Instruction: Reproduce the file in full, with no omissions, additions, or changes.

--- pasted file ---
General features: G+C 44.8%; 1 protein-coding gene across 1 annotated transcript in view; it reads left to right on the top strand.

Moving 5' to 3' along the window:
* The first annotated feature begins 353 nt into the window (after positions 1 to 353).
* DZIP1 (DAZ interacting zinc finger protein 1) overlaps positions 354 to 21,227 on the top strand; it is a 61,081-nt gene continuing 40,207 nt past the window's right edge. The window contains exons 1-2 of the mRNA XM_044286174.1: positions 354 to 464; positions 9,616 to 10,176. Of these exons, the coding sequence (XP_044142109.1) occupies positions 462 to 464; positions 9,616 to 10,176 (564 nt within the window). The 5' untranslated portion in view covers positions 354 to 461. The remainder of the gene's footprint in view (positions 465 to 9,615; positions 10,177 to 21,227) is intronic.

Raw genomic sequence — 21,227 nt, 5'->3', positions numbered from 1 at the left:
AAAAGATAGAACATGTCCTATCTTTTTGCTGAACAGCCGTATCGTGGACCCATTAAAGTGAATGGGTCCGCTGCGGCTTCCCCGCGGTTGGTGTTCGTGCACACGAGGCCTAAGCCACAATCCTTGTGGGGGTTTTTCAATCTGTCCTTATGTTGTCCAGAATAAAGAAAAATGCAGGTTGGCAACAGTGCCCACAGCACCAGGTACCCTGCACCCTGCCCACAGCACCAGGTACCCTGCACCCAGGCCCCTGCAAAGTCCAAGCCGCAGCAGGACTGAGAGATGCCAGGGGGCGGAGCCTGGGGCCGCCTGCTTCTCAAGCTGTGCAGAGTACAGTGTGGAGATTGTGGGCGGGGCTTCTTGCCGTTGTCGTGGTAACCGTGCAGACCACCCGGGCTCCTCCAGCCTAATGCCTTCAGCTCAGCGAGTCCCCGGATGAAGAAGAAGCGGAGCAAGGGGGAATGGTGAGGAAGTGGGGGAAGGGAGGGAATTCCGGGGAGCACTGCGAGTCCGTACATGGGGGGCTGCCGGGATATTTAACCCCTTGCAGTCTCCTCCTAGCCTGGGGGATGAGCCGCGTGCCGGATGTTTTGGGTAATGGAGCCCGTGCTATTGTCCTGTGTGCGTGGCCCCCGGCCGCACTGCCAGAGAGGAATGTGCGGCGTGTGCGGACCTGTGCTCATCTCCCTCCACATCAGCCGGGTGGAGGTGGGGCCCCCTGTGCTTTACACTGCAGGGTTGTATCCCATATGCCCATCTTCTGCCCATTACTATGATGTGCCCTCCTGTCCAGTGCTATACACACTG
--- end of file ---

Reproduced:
General features: G+C 44.8%; 1 protein-coding gene across 1 annotated transcript in view; it reads left to right on the top strand.

Moving 5' to 3' along the window:
* The first annotated feature begins 353 nt into the window (after positions 1 to 353).
* DZIP1 (DAZ interacting zinc finger protein 1) overlaps positions 354 to 21,227 on the top strand; it is a 61,081-nt gene continuing 40,207 nt past the window's right edge. The window contains exons 1-2 of the mRNA XM_044286174.1: positions 354 to 464; positions 9,616 to 10,176. Of these exons, the coding sequence (XP_044142109.1) occupies positions 462 to 464; positions 9,616 to 10,176 (564 nt within the window). The 5' untranslated portion in view covers positions 354 to 461. The remainder of the gene's footprint in view (positions 465 to 9,615; positions 10,177 to 21,227) is intronic.

Raw genomic sequence — 21,227 nt, 5'->3', positions numbered from 1 at the left:
AAAAGATAGAACATGTCCTATCTTTTTGCTGAACAGCCGTATCGTGGACCCATTAAAGTGAATGGGTCCGCTGCGGCTTCCCCGCGGTTGGTGTTCGTGCACACGAGGCCTAAGCCACAATCCTTGTGGGGGTTTTTCAATCTGTCCTTATGTTGTCCAGAATAAAGAAAAATGCAGGTTGGCAACAGTGCCCACAGCACCAGGTACCCTGCACCCTGCCCACAGCACCAGGTACCCTGCACCCAGGCCCCTGCAAAGTCCAAGCCGCAGCAGGACTGAGAGATGCCAGGGGGCGGAGCCTGGGGCCGCCTGCTTCTCAAGCTGTGCAGAGTACAGTGTGGAGATTGTGGGCGGGGCTTCTTGCCGTTGTCGTGGTAACCGTGCAGACCACCCGGGCTCCTCCAGCCTAATGCCTTCAGCTCAGCGAGTCCCCGGATGAAGAAGAAGCGGAGCAAGGGGGAATGGTGAGGAAGTGGGGGAAGGGAGGGAATTCCGGGGAGCACTGCGAGTCCGTACATGGGGGGCTGCCGGGATATTTAACCCCTTGCAGTCTCCTCCTAGCCTGGGGGATGAGCCGCGTGCCGGATGTTTTGGGTAATGGAGCCCGTGCTATTGTCCTGTGTGCGTGGCCCCCGGCCGCACTGCCAGAGAGGAATGTGCGGCGTGTGCGGACCTGTGCTCATCTCCCTCCACATCAGCCGGGTGGAGGTGGGGCCCCCTGTGCTTTACACTGCAGGGTTGTATCCCATATGCCCATCTTCTGCCCATTACTATGATGTGCCCTCCTGTCCAGTGCTATACACACTG